As questions about the legitimacy of the Trump presidency continue to emerge, the president-elect and his team are plowing forward with some astonishing choices to lead our federal agencies.
From Departments of Energy and State to Housing, Labor and the Environmental Protection Agency (EPA), almost every cabinet nominee is on the record in direct opposition to the core purpose of the agency they've been tapped to lead. These choices from Team Trump border on the absurd. They are also deeply irresponsible — and dangerous.
Case in point: Scott Pruitt
The nomination for EPA head is a clear example of this disturbing trend. As attorney general for Oklahoma, Scott Pruitt led several lawsuits against the agency's Clean Power Plan on behalf of the oil and gas industry, including submitting letters — on state letterhead — that had been penned by industry executives.
He has also actively worked to roll back EPA rules protecting clean air and water, and to undercut legal efforts of public interest groups (including PAN) to press EPA to fully implement its mission to protect public health and the environment.
Pruitt refers to climate change as a "tremendous dispute" among scientists, despite the clear consensus among the vast majority of climate researchers that our fossil fuel-based economy is driving us toward climate chaos. On his LinkedIn page, he calls himself "a leading advocate" against the agency he has now been called to serve.
Former EPA head Christine Todd Whitman, who served under George W. Bush from 2001 to 2003, said this about Trump's pick:
I don't recall ever having seen an appointment of someone that is so disdainful of the agency and the science behind what the agency does."
Mr. Pruitt is clearly unfit to lead EPA, an agency which was established by President Nixon and has historically had strong bi-partisan support. The Senate must step up and block this wildly inappropriate nomination.
Billionaires in charge
A nominee for USDA has yet to be announced, and current Ag Secretary Vilsack is said to be wondering if Trump forgot that the agency exists. Given the track record of transition picks so far (Exxon's CEO to lead the State Dept? Really?), we might expect top brass from Monsanto or DuPont to be tapped to lead the agency charged with supporting farmers and rural communities.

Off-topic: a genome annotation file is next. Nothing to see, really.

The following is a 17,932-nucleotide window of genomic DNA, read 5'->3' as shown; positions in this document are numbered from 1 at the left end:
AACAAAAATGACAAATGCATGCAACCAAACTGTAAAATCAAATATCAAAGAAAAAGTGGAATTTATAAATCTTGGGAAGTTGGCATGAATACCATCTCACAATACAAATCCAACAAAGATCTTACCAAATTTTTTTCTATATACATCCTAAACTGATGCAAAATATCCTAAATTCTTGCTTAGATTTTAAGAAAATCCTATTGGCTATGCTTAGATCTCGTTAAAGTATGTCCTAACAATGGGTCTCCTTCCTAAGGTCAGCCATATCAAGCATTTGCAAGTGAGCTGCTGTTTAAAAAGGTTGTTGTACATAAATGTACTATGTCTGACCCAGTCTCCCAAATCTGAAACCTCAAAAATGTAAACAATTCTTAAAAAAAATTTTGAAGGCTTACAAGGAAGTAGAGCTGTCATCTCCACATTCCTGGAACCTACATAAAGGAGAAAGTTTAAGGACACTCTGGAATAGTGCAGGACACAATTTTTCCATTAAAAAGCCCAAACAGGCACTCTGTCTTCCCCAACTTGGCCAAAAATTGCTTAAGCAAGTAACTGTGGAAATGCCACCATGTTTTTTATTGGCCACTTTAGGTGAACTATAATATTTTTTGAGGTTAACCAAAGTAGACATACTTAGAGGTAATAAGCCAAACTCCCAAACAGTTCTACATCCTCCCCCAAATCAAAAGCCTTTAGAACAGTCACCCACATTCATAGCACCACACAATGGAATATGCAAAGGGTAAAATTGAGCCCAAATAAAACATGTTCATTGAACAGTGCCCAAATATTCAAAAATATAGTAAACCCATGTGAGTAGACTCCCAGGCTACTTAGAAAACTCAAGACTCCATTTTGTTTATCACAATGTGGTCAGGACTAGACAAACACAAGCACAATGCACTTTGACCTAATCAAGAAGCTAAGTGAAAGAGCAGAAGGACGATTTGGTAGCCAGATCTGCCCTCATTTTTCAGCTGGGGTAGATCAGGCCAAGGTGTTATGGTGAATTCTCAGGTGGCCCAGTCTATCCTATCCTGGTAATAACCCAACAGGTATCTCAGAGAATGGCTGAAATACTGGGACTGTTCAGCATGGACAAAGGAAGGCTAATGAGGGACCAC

That would neatly fit the profile of the other cabinet picks from Team Trump so far: Vigorously oppose rules geared to protect the public good? Check. Benefit from continued investment in the fossil fuel industry (and thus, deny the reality of — or oppose action on — climate change)? Check. Firmly ensconced in the 1% billionaire class? Check.
In fact, the proposed Trump cabinet boasts more billionaires than any in history — and this from a candidate who ran as an economic populist, promising to "drain the swamp" in Washington, DC. If these cabinet picks are confirmed, our government agencies — established to protect the public interest — will be firmly controlled by the corporate class, whose top interest is maximizing short term profits.
The rest of us are barely even on the radar.
No more pretense
We know corporations already have more power in Washington, DC than they should; Monsanto's influence over EPA's review of their flagship herbicide glyphosate is just the latest example. But the emerging Trump cabinet is different.
The incoming administration is looking to simply hand control of federal agencies to the corporations our government is supposed to rein in on behalf of the rest of us (and the planet). Here's 350.org leader Bill McKibben in a recent interview:
There's a certain clarity about this moment that we haven't had before . . . Now all pretense is gone. It's entirely clear what and who is in the driver's seat."
Urge your Senators to block Pruitt's EPA nomination, and push back against the corporate takeover of our public agencies. For President Roosevelt, it was "a chicken in every pot." For Team Trump? Looks like it'll be a fox in every henhouse instead.